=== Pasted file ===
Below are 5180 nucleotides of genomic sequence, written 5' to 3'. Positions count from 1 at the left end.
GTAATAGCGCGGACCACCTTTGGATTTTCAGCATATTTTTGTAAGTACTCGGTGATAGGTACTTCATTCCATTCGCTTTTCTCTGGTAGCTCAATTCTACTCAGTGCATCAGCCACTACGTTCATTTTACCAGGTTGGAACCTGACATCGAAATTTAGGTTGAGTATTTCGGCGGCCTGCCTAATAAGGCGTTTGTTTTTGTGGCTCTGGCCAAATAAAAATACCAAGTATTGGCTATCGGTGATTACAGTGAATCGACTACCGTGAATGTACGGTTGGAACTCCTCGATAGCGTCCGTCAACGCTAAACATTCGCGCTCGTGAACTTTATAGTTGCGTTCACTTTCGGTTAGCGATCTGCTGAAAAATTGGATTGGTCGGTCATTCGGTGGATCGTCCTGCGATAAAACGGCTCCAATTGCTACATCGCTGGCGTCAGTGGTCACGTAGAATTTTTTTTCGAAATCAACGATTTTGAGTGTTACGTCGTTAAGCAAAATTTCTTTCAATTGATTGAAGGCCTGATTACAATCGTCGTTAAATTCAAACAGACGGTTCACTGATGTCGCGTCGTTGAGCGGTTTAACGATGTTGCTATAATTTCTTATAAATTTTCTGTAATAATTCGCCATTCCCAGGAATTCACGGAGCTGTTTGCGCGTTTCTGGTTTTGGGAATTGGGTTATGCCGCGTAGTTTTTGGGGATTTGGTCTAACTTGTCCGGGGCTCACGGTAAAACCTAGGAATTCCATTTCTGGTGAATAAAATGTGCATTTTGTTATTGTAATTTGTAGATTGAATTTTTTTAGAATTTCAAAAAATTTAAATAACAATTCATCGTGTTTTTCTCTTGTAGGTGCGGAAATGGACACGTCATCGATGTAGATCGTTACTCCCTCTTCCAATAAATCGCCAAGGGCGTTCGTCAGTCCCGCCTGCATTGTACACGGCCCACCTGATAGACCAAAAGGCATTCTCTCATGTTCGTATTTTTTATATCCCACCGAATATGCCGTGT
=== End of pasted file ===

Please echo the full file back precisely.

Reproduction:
Below are 5180 nucleotides of genomic sequence, written 5' to 3'. Positions count from 1 at the left end.
GTAATAGCGCGGACCACCTTTGGATTTTCAGCATATTTTTGTAAGTACTCGGTGATAGGTACTTCATTCCATTCGCTTTTCTCTGGTAGCTCAATTCTACTCAGTGCATCAGCCACTACGTTCATTTTACCAGGTTGGAACCTGACATCGAAATTTAGGTTGAGTATTTCGGCGGCCTGCCTAATAAGGCGTTTGTTTTTGTGGCTCTGGCCAAATAAAAATACCAAGTATTGGCTATCGGTGATTACAGTGAATCGACTACCGTGAATGTACGGTTGGAACTCCTCGATAGCGTCCGTCAACGCTAAACATTCGCGCTCGTGAACTTTATAGTTGCGTTCACTTTCGGTTAGCGATCTGCTGAAAAATTGGATTGGTCGGTCATTCGGTGGATCGTCCTGCGATAAAACGGCTCCAATTGCTACATCGCTGGCGTCAGTGGTCACGTAGAATTTTTTTTCGAAATCAACGATTTTGAGTGTTACGTCGTTAAGCAAAATTTCTTTCAATTGATTGAAGGCCTGATTACAATCGTCGTTAAATTCAAACAGACGGTTCACTGATGTCGCGTCGTTGAGCGGTTTAACGATGTTGCTATAATTTCTTATAAATTTTCTGTAATAATTCGCCATTCCCAGGAATTCACGGAGCTGTTTGCGCGTTTCTGGTTTTGGGAATTGGGTTATGCCGCGTAGTTTTTGGGGATTTGGTCTAACTTGTCCGGGGCTCACGGTAAAACCTAGGAATTCCATTTCTGGTGAATAAAATGTGCATTTTGTTATTGTAATTTGTAGATTGAATTTTTTTAGAATTTCAAAAAATTTAAATAACAATTCATCGTGTTTTTCTCTTGTAGGTGCGGAAATGGACACGTCATCGATGTAGATCGTTACTCCCTCTTCCAATAAATCGCCAAGGGCGTTCGTCAGTCCCGCCTGCATTGTACACGGCCCACCTGATAGACCAAAAGGCATTCTCTCATGTTCGTATTTTTTATATCCCACCGAATATGCCGTGT